55. Weezer, “Buddy Holly”
They’ve always walked a fine line between designs on power-pop greatness and embarrassing novelty, and “Buddy Holly” is perhaps Weezer’s most deft balancing act. Years before nerd couture became an obnoxious celebrity trend, Rivers Cuomo and his wide-framed glasses turned “I look just like Buddy Holly” into a self-deprecating sing-along, deflecting some of the attention from his complicated relationship with his public image via the single’s Happy Days-inspired video. While it took a few more albums before Weezer finally jumped the shark, “Buddy Holly” stands as their punchiest hit. Keefe
54. Smashing Pumpkins, “Disarm”
Smashing Pumpkins’s most personal song—essentially my MTV generation’s answer to “Cat’s in the Cradle”—proves that there’s a fine line between a serial killer and a singer. Because the cherub-faced Billy Corgan’s poetry is so often metaphoric, it makes sense that the song’s lyrics (namely “Cut that little child”) were thought to be about abortion, but “The killer in me is the killer in you” seems like the unmistakable cry of an abuse victim. The production suggests a gothic fairy tale, while Corgan’s vocal performance gives haunting expression not only to his feelings of perseverance, but to his obvious fears of repeating the worst chapters in his past. Gonzalez
53. DJ Shadow, “Midnight in a Perfect World”
Either the most dour New Year’s celebration of all time or the most comfortably numbed comedown anthem ever. Either way, it’s the most fun you’ll ever have on the cusp of either falling asleep or passing out. DJ Shadow’s rhapsody in black stitches drum breaks from a number of tracks atop a liberal sample from Pekka Pohjola’s “The Madness Subsides,” and the result is a truly intoxicating bit of introspective sensationalism, a microcosmic slice from Shadow’s monstrous Endtroducing… LP, a skittering cascade of percussive interjections and, above all, a lumbering slow-motion fall into the muted bliss of a night well spent. Henderson
52. Erykah Badu, “Tyrone”
Erykah Badu is sensitive about her art, but her laughter let’s you know that she has a sense of humor. That alone makes her one of our richest afrobellas. But Ms. Badu is more than that: her spoken-word technique is precise, her hooks uniquely catchy, her rhymes both sassy and assy. I could listen to her all day, and there was a time in 1997 when this playful admonishment of a cheap, selfish, unnamed boyfriend (Tyrone is the best friend she no doubt resents for encouraging his bad behavior) exhausted my last CD player. What’s especially marvelous about the song is that, while Badu makes clear that there’s no gray area here, her arrangements, structures, and harmonies are alive with possibility: Though she would have told Whitney that it’s not right and it’s not okay, she would have also given her a million ways to kick Bobby out the door. Gonzalez
51. Alanis Morissette, “You Oughta Know”
In a seething, typically semi-delusional letter to Spin’s Bob Guccione Jr. in 1996, Courtney Love called Alanis Morissette “a Product of Madonnas [sic] Fatal Flaw, contrivance at every level.” What with Alanis being a former pop tart and with Wilson Phillips producer Glen Ballard on board as songwriting partner, it’s hard to disagree with Court’s assessment. But it’s not Alanis’s fault that she was able to harness the rage of a movement that had already sold itself out and spit out a perfect pop song that became the defining moment of ‘90s Female Angst. That Hole was never able to sell 16 million must have been a jagged little pill to swallow. Cinquemani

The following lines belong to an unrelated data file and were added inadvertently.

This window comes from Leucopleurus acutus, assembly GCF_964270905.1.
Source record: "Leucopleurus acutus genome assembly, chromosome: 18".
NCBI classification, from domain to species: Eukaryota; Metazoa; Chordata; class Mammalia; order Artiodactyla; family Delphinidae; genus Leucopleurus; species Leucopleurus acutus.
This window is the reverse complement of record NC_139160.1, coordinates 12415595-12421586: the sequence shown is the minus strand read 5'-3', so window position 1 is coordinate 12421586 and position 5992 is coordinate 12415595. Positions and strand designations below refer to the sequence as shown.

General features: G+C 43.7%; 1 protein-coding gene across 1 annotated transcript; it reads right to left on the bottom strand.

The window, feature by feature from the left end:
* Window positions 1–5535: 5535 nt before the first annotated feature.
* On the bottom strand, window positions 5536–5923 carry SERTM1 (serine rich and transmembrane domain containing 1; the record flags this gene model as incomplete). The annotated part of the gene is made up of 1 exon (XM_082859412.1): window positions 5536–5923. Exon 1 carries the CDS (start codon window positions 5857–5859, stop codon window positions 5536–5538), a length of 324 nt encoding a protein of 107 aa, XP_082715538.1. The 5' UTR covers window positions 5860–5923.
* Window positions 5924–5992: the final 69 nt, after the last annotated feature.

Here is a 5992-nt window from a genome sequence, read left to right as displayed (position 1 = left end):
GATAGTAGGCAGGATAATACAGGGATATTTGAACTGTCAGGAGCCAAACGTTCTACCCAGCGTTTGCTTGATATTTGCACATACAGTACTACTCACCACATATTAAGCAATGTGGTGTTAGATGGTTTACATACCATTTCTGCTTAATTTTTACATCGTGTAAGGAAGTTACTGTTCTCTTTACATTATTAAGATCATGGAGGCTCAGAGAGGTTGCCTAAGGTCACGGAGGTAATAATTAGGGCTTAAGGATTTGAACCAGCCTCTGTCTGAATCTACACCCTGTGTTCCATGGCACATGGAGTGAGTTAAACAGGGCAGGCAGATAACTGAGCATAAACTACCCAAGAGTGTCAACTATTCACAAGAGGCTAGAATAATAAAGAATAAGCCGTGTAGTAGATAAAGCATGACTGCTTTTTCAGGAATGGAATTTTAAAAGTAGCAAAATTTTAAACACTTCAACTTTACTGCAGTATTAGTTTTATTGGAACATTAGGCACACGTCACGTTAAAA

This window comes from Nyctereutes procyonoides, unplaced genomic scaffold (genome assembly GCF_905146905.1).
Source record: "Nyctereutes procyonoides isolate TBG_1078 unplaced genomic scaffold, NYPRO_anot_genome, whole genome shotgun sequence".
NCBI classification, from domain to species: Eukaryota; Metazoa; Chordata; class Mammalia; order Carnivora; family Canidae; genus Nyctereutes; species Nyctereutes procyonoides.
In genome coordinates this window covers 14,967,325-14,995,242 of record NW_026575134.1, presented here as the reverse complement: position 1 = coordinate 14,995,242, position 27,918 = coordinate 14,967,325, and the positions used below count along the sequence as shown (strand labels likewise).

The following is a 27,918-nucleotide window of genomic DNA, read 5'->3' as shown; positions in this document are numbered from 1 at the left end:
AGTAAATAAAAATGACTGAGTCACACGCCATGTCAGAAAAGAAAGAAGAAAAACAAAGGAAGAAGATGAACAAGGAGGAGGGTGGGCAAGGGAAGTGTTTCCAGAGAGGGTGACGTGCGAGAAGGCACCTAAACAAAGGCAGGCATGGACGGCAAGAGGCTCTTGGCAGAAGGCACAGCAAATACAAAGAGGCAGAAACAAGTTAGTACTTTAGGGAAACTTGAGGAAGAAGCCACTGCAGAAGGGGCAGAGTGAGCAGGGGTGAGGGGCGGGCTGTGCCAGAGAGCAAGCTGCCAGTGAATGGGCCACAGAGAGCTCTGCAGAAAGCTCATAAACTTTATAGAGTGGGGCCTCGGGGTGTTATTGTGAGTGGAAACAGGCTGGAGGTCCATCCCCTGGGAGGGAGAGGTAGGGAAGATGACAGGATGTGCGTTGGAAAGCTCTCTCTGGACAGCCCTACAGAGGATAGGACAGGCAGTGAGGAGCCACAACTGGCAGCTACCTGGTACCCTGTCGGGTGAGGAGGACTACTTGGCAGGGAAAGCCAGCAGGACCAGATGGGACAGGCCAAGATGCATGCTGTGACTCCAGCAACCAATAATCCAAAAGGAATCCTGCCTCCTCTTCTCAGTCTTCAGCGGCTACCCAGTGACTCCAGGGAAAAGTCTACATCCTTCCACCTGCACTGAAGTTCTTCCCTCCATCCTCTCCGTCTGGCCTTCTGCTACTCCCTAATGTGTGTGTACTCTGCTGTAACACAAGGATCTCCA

50. Public Enemy, “Welcome to the Terrordome”
So much of Public Enemy’s militant shtick now reads as bullshit, especially with Flava Flav dissolving into a minstrel-show stereotype and Chuck D relaxing into armchair radicalism. Yet it’s impossible to argue with something as mean and animated as “Welcome to the Terrordome,” so packed with jagged pieces that it’s hard to know where to focus. Fully exemplifying the group’s violent grab-bag sound, the samples here come fast and loose, shot into the mix with little regard for meaning or context. They contribute to an atmosphere that’s willingly chaotic, a twitching patchwork of found sounds, vocal clips, and misbegotten snatches of conversation. Cataldo
49. Radiohead, “Fake Plastic Trees”
So what if Alicia Silverstone’s Cher Horowitz dismissed it as “the maudlin music of the university station” and asked, “What is it about college and cry-baby music?” There were a lot of things that Cher didn’t get, and Radiohead’s “Fake Plastic Trees” was chief among them. It’s a single that aims for epic and hits its mark dead-center, not because of Thom Yorke’s cryptic lyrics, but because of the slow-building crescendo of Jonny Greenwood’s guitars and the structural perfection of the arrangement. Just as Yorke sings, “I can’t help the feeling/I could blow through the ceiling,” the whole production does exactly that before gravity inevitably wears him out and brings it all back to Earth. Keefe
48. Sonic Youth, “Kool Thing”
For a song that is essentially a vengeful invective against LL Cool J, the breezy, punchy “Kool Thing” is a largely angst-free slice of punk rock. The song would be many listeners’ first exposure to Sonic Youth, and the band did not disappoint: Kim Gordon smirks her way through the track’s aloof-cool vocal parts, fighting the growling pack of guitars and Chuck D’s wildly disjointed cameo for the spotlight. Together, the three parts construct the ultimate parody of fame-fueled chauvinism, and no matter the personal anecdote that fuels it, “Kool Thing” is a snarky, lead-in anthem for the decade’s irreverent youth. Liedel